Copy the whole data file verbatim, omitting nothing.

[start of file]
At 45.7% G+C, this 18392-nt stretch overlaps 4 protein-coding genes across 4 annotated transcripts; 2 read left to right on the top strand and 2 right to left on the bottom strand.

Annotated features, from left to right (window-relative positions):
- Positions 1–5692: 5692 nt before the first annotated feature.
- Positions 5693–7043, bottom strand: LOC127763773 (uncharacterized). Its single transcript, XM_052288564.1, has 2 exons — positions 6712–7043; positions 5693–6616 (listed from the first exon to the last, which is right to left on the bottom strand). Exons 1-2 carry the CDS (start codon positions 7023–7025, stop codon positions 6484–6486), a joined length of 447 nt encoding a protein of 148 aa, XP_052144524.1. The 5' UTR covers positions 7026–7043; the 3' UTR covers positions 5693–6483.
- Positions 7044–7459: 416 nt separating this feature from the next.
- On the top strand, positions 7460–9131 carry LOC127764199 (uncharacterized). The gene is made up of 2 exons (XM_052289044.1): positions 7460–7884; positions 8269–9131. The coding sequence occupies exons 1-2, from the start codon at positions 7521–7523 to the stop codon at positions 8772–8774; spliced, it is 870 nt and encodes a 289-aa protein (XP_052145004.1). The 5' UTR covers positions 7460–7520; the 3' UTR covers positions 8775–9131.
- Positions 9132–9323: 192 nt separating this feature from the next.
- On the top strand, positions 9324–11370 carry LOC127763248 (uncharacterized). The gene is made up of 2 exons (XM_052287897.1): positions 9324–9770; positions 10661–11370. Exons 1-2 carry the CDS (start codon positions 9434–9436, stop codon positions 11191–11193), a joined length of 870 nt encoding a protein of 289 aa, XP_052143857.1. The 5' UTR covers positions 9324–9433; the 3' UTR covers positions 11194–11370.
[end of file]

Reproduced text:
At 45.7% G+C, this 18392-nt stretch overlaps 4 protein-coding genes across 4 annotated transcripts; 2 read left to right on the top strand and 2 right to left on the bottom strand.

Annotated features, from left to right (window-relative positions):
- Positions 1–5692: 5692 nt before the first annotated feature.
- Positions 5693–7043, bottom strand: LOC127763773 (uncharacterized). Its single transcript, XM_052288564.1, has 2 exons — positions 6712–7043; positions 5693–6616 (listed from the first exon to the last, which is right to left on the bottom strand). Exons 1-2 carry the CDS (start codon positions 7023–7025, stop codon positions 6484–6486), a joined length of 447 nt encoding a protein of 148 aa, XP_052144524.1. The 5' UTR covers positions 7026–7043; the 3' UTR covers positions 5693–6483.
- Positions 7044–7459: 416 nt separating this feature from the next.
- On the top strand, positions 7460–9131 carry LOC127764199 (uncharacterized). The gene is made up of 2 exons (XM_052289044.1): positions 7460–7884; positions 8269–9131. The coding sequence occupies exons 1-2, from the start codon at positions 7521–7523 to the stop codon at positions 8772–8774; spliced, it is 870 nt and encodes a 289-aa protein (XP_052145004.1). The 5' UTR covers positions 7460–7520; the 3' UTR covers positions 8775–9131.
- Positions 9132–9323: 192 nt separating this feature from the next.
- On the top strand, positions 9324–11370 carry LOC127763248 (uncharacterized). The gene is made up of 2 exons (XM_052287897.1): positions 9324–9770; positions 10661–11370. Exons 1-2 carry the CDS (start codon positions 9434–9436, stop codon positions 11191–11193), a joined length of 870 nt encoding a protein of 289 aa, XP_052143857.1. The 5' UTR covers positions 9324–9433; the 3' UTR covers positions 11194–11370.